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I have been interested in nature for most of my life but since I retired I spend as much time as I can exploring the nature reserves and wildlife hotspots of my adopted home, Dorset in southern England. Whilst out I record what I see and take snaps where I can (I am no photographer!) and that forms the basis of my Nature of Dorset website. When I find something new I like to research it and write about it in my nature notes, it is how I learn and hopefully you might find my notes helpful as well!

This website is for the people of Dorset interested in wildlife and for people from elsewhere interested in the wildlife of Dorset!

08 October, 2016

Red Bartsia: the grass is greener.

At first sight there seems little of note about the red bartsia (Odontites vernus), it is a rather plain almost featureless flower. It is certainly reddish in colour all over rather than green although there may be a hint of green in the leaves. This lack of green colouring, usually brought about by the presence of chlorophyll provides, a key as to the background of this plant. Red bartsia is a member of the Orobanche or broomrape family and, as a result, is parasitic on other plants, in this case on grasses. It is actually partially parasitic and that is why there is that hint of green about the leaves.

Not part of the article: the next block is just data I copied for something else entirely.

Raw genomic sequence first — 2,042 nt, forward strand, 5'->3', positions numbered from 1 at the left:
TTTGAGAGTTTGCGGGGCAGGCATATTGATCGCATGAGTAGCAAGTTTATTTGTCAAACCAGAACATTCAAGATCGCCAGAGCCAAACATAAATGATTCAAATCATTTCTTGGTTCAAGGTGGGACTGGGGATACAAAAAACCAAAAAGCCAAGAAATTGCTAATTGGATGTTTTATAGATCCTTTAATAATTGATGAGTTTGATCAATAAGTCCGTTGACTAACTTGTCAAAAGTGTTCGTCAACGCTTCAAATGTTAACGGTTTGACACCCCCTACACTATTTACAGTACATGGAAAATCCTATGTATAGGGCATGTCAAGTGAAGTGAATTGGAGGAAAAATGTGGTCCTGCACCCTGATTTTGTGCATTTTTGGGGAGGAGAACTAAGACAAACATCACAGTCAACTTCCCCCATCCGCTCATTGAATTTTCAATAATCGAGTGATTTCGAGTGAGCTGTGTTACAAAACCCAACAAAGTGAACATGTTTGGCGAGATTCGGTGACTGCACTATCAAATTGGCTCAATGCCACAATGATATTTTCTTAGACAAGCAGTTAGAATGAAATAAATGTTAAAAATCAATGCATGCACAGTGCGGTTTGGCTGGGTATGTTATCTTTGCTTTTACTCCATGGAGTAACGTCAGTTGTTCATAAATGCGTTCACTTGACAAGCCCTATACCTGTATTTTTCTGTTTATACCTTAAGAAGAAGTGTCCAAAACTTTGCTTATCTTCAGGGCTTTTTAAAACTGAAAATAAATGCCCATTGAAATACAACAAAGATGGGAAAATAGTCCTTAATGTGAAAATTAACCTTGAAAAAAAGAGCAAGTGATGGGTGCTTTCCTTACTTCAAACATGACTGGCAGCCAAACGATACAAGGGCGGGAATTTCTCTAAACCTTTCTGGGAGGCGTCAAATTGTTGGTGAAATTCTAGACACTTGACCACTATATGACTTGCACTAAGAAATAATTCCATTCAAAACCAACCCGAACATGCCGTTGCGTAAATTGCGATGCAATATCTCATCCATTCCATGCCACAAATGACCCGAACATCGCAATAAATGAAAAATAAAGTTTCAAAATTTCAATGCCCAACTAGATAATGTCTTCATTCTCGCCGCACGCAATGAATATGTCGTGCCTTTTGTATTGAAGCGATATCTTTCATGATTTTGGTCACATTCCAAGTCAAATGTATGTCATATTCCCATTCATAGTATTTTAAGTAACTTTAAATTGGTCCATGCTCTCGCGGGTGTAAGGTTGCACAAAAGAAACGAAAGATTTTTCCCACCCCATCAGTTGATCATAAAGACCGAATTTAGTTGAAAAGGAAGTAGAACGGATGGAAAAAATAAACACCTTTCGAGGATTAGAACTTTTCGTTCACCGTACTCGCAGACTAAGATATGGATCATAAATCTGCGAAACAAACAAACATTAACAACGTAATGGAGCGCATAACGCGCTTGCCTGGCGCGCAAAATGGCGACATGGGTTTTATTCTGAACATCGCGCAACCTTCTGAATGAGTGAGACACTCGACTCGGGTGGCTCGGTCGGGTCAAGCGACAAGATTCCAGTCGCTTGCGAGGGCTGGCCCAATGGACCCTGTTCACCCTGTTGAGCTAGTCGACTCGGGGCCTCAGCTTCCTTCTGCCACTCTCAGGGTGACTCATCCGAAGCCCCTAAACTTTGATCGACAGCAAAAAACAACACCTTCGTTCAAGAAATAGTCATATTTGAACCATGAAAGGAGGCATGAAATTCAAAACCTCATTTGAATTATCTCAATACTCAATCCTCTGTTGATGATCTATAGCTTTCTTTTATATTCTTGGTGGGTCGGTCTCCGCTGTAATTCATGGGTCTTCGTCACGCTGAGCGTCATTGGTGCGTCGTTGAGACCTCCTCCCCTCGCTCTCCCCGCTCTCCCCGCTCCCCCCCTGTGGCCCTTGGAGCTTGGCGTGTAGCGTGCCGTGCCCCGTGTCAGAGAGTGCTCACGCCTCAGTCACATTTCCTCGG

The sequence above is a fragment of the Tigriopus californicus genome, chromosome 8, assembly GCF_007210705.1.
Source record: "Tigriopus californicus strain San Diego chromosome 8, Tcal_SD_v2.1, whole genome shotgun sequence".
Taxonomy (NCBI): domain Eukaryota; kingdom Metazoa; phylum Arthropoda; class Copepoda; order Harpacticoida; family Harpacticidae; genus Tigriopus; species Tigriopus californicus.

This plant shares some other features with its cousins in this family; the lobed flower form on one side of the stem which is common in this group. It is a fairly small plant not usually much more than six inches tall and it nearly always occurs in large colonies in grassy places, usually where the grass is quite thinly distributed, so that its seeds can set easily. It is an annual and so seeding is very important to it. It grows best in dry, sunny places and it is pollinated by bees and small wasp species.
It not uncommon in Dorset and can be found on both acid and chalky soils.
Red Bartsia: the grass is greener.